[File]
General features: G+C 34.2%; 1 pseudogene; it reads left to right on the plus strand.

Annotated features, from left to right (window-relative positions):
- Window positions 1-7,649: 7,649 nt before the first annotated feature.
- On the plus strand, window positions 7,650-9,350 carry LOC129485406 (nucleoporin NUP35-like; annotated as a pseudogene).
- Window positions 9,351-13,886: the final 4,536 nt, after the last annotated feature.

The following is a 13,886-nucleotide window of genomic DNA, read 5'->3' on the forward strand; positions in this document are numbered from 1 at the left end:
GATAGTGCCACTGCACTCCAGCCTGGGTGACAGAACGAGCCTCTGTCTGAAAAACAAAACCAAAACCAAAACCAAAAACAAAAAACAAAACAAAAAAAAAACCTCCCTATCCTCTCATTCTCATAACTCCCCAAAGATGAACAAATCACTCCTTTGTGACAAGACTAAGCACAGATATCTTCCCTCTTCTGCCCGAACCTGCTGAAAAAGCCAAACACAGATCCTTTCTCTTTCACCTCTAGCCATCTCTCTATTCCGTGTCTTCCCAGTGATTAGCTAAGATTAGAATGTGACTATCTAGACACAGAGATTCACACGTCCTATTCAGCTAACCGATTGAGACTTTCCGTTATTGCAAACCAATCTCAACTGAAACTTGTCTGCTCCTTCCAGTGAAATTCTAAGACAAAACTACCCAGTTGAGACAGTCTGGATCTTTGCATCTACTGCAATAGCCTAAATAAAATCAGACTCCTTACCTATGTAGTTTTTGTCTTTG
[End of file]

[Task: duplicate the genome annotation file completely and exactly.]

General features: G+C 34.2%; 1 pseudogene; it reads left to right on the plus strand.

Annotated features, from left to right (window-relative positions):
- Window positions 1-7,649: 7,649 nt before the first annotated feature.
- On the plus strand, window positions 7,650-9,350 carry LOC129485406 (nucleoporin NUP35-like; annotated as a pseudogene).
- Window positions 9,351-13,886: the final 4,536 nt, after the last annotated feature.

The following is a 13,886-nucleotide window of genomic DNA, read 5'->3' on the forward strand; positions in this document are numbered from 1 at the left end:
GATAGTGCCACTGCACTCCAGCCTGGGTGACAGAACGAGCCTCTGTCTGAAAAACAAAACCAAAACCAAAACCAAAAACAAAAAACAAAACAAAAAAAAAACCTCCCTATCCTCTCATTCTCATAACTCCCCAAAGATGAACAAATCACTCCTTTGTGACAAGACTAAGCACAGATATCTTCCCTCTTCTGCCCGAACCTGCTGAAAAAGCCAAACACAGATCCTTTCTCTTTCACCTCTAGCCATCTCTCTATTCCGTGTCTTCCCAGTGATTAGCTAAGATTAGAATGTGACTATCTAGACACAGAGATTCACACGTCCTATTCAGCTAACCGATTGAGACTTTCCGTTATTGCAAACCAATCTCAACTGAAACTTGTCTGCTCCTTCCAGTGAAATTCTAAGACAAAACTACCCAGTTGAGACAGTCTGGATCTTTGCATCTACTGCAATAGCCTAAATAAAATCAGACTCCTTACCTATGTAGTTTTTGTCTTTG